The main difference between directional and disruptive selection is that directional selection favors a phenotype most fitted to the environment whereas disruptive selection favors extreme values for a trait over intermediate values. Furthermore, a single phenotype is selected in directional selection while more than one phenotypes are selected in disruptive selection.
Directional and disruptive (diversifying) selection are two types of mechanisms of natural selection, influencing the allele frequency of a population. Moreover, stabilizing selection is the third type of natural selection; in this selection, genetic diversity decreases as the population stabilizes on a particular trait value.
Key Areas Covered
1. What is Directional Selection
– Definition, Type of Natural Selection, Importance
2. What is Disruptive Selection
– Definition, Type of Natural Selection, Importance
3. What are the Similarities Between Directional and Disruptive Selection
– Outline of Common Features
4. What is the Difference Between Directional and Disruptive Selection
– Comparison of Key Differences
Allele Frequency, Directional Selection, Disruptive Selection, Natural Selection, Phenotypes
What is Directional Selection
Directional selection is a type of natural selection that leads to the selection of the phenotype that is most fitted to the environment. Therefore, environmental changes are the driving force of the directional selection. Moreover, as it selects a particular phenotype over its opposite phenotype, the existing variation moves towards one end. It occurs through the elevation of the allele frequency of the desired phenotype over generations.
Furthermore, the selection of dark-colored moths over light-colored moths is an example of directional selection. Prior to the industrial revolution, light-colored peppered moths were predominant. But, with the industrial revolution, the barks of trees became dark in color due to the soot spewing from factories. Then, light-colored moths were spotted very easily by predatory birds. Therefore, the amount of the dark-colored moths became increased as their darker coloration provided camouflage.
What is Disruptive Selection
Disruptive or diversifying selection is another type of natural selection mechanism responsible for the selection of extreme phenotypes over intermediate phenotypes. And, this type of selection mechanisms is commonly seen in animals with multiple male mating strategies. For example, in lobsters, the large alpha males that are dominant over the intermediate-sized males obtain mates by brute force.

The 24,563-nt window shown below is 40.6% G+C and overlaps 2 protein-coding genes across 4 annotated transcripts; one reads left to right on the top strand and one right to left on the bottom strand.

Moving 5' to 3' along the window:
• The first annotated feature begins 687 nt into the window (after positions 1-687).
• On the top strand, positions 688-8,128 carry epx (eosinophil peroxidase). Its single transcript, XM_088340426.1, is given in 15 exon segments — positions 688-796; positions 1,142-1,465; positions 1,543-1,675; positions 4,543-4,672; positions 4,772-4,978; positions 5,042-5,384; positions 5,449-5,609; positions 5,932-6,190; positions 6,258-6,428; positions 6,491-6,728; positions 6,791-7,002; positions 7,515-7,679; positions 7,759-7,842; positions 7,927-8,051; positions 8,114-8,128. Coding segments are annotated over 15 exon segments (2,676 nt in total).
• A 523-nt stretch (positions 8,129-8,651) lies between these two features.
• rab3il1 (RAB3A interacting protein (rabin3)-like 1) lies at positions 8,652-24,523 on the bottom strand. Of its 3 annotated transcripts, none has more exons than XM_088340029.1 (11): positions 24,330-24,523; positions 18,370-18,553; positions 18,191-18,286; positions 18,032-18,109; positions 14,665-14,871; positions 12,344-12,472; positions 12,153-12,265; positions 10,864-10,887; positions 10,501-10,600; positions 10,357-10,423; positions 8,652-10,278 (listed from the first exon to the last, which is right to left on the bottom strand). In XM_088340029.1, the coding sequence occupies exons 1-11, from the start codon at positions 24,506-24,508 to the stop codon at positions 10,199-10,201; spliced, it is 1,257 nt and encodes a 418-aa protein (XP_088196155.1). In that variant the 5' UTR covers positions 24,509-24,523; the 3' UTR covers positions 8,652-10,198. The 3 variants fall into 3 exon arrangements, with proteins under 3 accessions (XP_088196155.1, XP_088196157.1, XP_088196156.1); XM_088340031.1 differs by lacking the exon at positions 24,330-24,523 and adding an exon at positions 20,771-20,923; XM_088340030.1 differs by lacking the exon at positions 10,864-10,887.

However, small males can sneak in for furtive copulations with females, along with the alpha males, within the same territory. Therefore, both alpha males that are large and other sneaking males that are small can survive. However, the intermediate-sized males that are unable to overtake alpha males and too big to sneak copulations will have less frequency to survive.
Similarities Between Directional and Disruptive Selection
- Directional and disruptive selection are two types of natural selection mechanisms.
- They are responsible for the selection of a particular phenotype over successive generations.
- Both increase the allele frequency of the favored phenotypes within the population.
- However, they may increase or decrease biological phenotypes within a population.
- The decrease in the number of phenotypes within a population reduces variation.
- Besides, both are responsible for producing individuals with greater evolutionary fitness.
- Moreover, they lead to adaptive evolution.
Difference Between Directional and Disruptive Selection
Directional selection refers to a mode of natural selection in which a single phenotype is favored, causing the allele frequency to continuously shift in one direction, while disruptive selection refers to a mode of natural selection in which extreme values for a trait are favored over intermediate values.
Thus, the main difference between directional and disruptive selection is that the directional selection is the selection of a particular phenotype that survives best in the environment while disruptive selection is the selection of extreme phenotypes over the intermediate phenotype.
Number of Phenotypes Selected
Moreover, directional selection selects a single phenotype while disruptive selection may select several extreme phenotypes. Hence, this is also a difference between directional and disruptive selection.
Another difference between directional and disruptive selection is that directional selection highly reduces the variation within the population while disruptive selection reduces variation only to a certain extent.
Selection of the dark-colored moths over light-colored moths after industrial evolution is an example of directional selection while selection of alpha males and “sneaking” males over intermediate males in a lobster population is an example of disruptive selection.
Directional selection is a mechanism of natural selection responsible for the selection of the phenotype most fitted to the environment over other phenotypes. It leads to an increase in the allele frequency of the selected phenotype within the population over time. On the other hand, disruptive selection is another mechanism of natural selection responsible for the selection of more than one extreme phenotypes over an intermediate phenotype. Here, more than one phenotypes can be selected. Therefore, the main difference between directional and disruptive selection is the type of phenotypes selected and their importance.
1. “Adaptive Evolution|Boundless Biology.” Lumen, Available Here.
1. “Patterns of Natural Selection” By Keith Chan – Own work (CC BY-SA 4.0) via Commons Wikimedia
2. “Selectiontypes-n0 images (vector)” By File:Selectiontypes-n0 images.png: Azcolvin429vectorisation: Mliu92 – File:Selectiontypes-n0 images.png (CC BY-SA 4.0) via Commons Wikimedia